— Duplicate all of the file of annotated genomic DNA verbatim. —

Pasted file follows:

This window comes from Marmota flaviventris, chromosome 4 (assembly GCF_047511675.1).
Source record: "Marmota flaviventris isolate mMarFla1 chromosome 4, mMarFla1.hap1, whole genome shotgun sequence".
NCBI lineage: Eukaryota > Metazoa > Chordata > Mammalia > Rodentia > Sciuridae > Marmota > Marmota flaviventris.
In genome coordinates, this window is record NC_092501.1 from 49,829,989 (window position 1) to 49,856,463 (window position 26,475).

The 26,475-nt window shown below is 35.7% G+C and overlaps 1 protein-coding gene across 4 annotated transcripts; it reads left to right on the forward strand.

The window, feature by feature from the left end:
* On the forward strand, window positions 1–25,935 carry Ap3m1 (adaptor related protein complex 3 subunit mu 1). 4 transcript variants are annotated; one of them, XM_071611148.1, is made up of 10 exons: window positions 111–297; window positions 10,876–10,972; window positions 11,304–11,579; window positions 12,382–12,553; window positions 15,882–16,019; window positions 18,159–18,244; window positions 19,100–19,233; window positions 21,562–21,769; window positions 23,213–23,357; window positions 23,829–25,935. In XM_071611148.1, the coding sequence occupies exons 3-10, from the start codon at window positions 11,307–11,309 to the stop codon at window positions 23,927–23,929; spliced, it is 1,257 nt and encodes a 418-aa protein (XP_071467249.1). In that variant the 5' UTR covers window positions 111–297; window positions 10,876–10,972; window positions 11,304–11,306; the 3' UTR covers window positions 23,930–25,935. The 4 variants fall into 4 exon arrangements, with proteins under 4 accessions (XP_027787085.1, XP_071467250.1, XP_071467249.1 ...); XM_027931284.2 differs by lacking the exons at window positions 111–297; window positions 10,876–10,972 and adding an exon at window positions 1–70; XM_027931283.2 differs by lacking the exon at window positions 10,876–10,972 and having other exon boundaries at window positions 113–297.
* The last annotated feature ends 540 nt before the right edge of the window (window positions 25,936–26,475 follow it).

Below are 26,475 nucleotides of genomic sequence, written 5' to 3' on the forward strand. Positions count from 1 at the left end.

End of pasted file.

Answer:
This window comes from Marmota flaviventris, chromosome 4 (assembly GCF_047511675.1).
Source record: "Marmota flaviventris isolate mMarFla1 chromosome 4, mMarFla1.hap1, whole genome shotgun sequence".
NCBI lineage: Eukaryota > Metazoa > Chordata > Mammalia > Rodentia > Sciuridae > Marmota > Marmota flaviventris.
In genome coordinates, this window is record NC_092501.1 from 49,829,989 (window position 1) to 49,856,463 (window position 26,475).

The 26,475-nt window shown below is 35.7% G+C and overlaps 1 protein-coding gene across 4 annotated transcripts; it reads left to right on the forward strand.

The window, feature by feature from the left end:
* On the forward strand, window positions 1–25,935 carry Ap3m1 (adaptor related protein complex 3 subunit mu 1). 4 transcript variants are annotated; one of them, XM_071611148.1, is made up of 10 exons: window positions 111–297; window positions 10,876–10,972; window positions 11,304–11,579; window positions 12,382–12,553; window positions 15,882–16,019; window positions 18,159–18,244; window positions 19,100–19,233; window positions 21,562–21,769; window positions 23,213–23,357; window positions 23,829–25,935. In XM_071611148.1, the coding sequence occupies exons 3-10, from the start codon at window positions 11,307–11,309 to the stop codon at window positions 23,927–23,929; spliced, it is 1,257 nt and encodes a 418-aa protein (XP_071467249.1). In that variant the 5' UTR covers window positions 111–297; window positions 10,876–10,972; window positions 11,304–11,306; the 3' UTR covers window positions 23,930–25,935. The 4 variants fall into 4 exon arrangements, with proteins under 4 accessions (XP_027787085.1, XP_071467250.1, XP_071467249.1 ...); XM_027931284.2 differs by lacking the exons at window positions 111–297; window positions 10,876–10,972 and adding an exon at window positions 1–70; XM_027931283.2 differs by lacking the exon at window positions 10,876–10,972 and having other exon boundaries at window positions 113–297.
* The last annotated feature ends 540 nt before the right edge of the window (window positions 25,936–26,475 follow it).

Below are 26,475 nucleotides of genomic sequence, written 5' to 3' on the forward strand. Positions count from 1 at the left end.